The Mask Project, The Denver Hospice, East Denver LIVING WELL Magazine
The Mask Project, a collection of handcrafted masks by celebrities, sports figures, artists, musicians and community leaders, runs April 18 through May 13 in the Cherry Creek Shopping Center.
A benefit for The Denver Hospice, The Mask Project was founded in 1998 by Mickey Ackerman, vice chairman of The Denver Hospice board of directors, and has grown into a national event. Over the years, the biennial event has raised more than $4 million for hospice care in the Denver metro area. In 2010, The Mask Project was viewed by over one million people who visited the Cherry Creek Shopping Center during the month-long exhibit of the gallery of masks. The online gallery drew thousands of hits over four weeks of online bidding.
The 500+ masks are on display in the shopping center’s center court and can be viewed during regular business hours.
“The Mask Project is truly a community event as people from all over come together to create masks or secure masks from celebrities, chefs, sports figures and people they know from across the country,” says Bev Sloan, CEO of The Denver Hospice. “It is always exciting when the masks start arriving and we get to see the latest collection.”
Masks are sold online at www.themaskproject.org where the bidding opens April 14 and closes May 13. Many mask donors include gift certificates, trips or other premiums with their masks.
“Artists from across the country are very generous in sharing their talents through The Mask Project, while others generously add premiums to their masks to add even greater value,” says Sloan.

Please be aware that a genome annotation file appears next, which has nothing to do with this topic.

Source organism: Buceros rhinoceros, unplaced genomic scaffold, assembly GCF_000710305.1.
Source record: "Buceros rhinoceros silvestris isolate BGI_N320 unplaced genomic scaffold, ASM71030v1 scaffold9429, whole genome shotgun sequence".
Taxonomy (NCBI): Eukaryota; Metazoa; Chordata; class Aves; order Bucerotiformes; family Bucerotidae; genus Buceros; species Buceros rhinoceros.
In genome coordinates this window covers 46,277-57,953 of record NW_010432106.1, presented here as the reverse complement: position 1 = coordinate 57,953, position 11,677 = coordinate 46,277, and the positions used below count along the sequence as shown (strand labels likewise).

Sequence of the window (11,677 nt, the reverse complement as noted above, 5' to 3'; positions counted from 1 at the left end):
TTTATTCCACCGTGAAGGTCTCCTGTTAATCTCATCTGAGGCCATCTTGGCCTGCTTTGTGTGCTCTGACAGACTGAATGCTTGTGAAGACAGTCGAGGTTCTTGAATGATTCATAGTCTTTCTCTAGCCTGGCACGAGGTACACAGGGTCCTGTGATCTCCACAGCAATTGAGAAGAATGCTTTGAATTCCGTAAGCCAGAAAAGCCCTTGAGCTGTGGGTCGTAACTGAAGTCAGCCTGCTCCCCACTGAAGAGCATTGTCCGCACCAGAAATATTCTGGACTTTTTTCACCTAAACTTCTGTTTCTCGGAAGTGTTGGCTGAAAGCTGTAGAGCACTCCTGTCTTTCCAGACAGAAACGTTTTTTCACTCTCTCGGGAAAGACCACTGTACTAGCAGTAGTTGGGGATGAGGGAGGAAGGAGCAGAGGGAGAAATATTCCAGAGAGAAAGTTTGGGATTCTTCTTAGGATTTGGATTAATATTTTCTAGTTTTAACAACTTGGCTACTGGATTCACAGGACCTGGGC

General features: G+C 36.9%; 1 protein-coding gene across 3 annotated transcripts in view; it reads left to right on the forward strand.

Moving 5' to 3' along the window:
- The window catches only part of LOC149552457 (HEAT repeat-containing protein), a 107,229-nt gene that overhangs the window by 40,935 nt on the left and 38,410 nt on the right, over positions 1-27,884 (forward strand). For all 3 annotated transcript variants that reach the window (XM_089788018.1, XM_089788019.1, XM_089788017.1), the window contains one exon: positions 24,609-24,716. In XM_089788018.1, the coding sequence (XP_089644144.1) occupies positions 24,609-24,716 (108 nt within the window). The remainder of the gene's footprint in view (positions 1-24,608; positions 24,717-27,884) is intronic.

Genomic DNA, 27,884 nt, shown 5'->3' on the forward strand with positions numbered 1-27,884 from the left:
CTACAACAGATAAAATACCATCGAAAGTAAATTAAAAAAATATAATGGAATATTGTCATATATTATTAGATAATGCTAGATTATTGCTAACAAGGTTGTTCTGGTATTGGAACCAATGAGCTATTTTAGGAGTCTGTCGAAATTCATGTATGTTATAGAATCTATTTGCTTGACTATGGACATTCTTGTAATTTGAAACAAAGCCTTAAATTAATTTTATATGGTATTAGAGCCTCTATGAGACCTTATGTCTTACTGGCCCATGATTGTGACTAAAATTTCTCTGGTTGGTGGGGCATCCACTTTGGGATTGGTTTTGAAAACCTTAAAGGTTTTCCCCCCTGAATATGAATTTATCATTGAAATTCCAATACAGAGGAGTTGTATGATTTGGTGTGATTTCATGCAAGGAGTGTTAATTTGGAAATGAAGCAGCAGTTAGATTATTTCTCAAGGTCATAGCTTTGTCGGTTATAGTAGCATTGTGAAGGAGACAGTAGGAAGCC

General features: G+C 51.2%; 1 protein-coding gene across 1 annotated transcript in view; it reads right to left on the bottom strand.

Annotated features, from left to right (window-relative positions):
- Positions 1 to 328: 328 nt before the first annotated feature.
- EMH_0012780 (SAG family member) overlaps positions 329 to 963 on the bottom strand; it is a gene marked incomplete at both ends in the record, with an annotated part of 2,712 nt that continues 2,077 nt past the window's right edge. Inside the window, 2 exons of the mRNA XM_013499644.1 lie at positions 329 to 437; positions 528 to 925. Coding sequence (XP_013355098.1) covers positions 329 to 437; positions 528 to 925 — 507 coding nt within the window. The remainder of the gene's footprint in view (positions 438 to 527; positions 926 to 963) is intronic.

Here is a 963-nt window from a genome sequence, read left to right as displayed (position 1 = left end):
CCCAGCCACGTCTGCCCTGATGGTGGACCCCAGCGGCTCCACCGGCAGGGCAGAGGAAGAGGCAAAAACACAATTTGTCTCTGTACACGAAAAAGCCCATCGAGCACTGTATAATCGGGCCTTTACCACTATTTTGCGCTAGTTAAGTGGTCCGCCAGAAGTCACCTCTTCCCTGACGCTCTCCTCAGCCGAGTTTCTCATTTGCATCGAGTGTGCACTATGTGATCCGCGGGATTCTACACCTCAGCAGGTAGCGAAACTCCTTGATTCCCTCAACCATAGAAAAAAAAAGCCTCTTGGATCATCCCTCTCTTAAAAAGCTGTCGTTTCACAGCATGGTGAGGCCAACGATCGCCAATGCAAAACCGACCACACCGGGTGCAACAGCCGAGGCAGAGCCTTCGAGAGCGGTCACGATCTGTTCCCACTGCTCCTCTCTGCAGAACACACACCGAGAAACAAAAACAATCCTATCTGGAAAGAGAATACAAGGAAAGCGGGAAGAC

The Mask Project broke a record in 2006 when Steve Chotin’s mask titled, “Helpful = Joyful Heart,” sold during a festive round of bidding for $141,000. Calls to the live auction came in from Tel Aviv, Australia, Los Angeles and New York as associates of Steve and Robin Chotin and The Chotin Group bid on a mask by Denver artist Charles Wooldridge.
“All of us, at one time or another, are faced with the impending death of a loved one. To know there are programs like The Denver Hospice that provide comfort and support to individuals and families during a most difficult time provides great solace,” says Chotin, whose masks have raised a total of $260,000 since 2002. “I’m honored that many friends and business associates chose to give again to support such a worthy and deserving cause.”
The 2012 Mask Project has drawn masks from entertainers such as Paul Simon, Lady Antebellum, Harry Belefonte, Joe Cocker, Stephen Stills, Henry Winkler, Louis Gosset Jr., Elliott Gould, Celine Dion, Patti LaBelle, Keb Mo, Brad Paisley, Keith Urban, as well as sports figures such as John Elway, Tim Tebow and members of the Colorado Avalanche and Colorado Rockies.
The Mask Project culminates with a party on May 12 when 1,200 supporters of The Denver Hospice gather in the Cherry Creek Shopping Center, which is transformed into a nightclub atmosphere and called “Club Mask.” Bars and food stations, all with a different theme, will dot the mall, which will feature dance music and other entertainment.
The Mask Project proceeds benefit The Denver Hospice, which is Colorado’s largest hospice with 800 patients in its care each day. In fiscal year 2010, The Denver Hospice spent $1.3 million on patient care and services over and above what insurance, Medicare and Medicaid paid. As a leading non-profit serving a nine-county area, The Denver Hospice never turns anyone away for lack of ability to pay.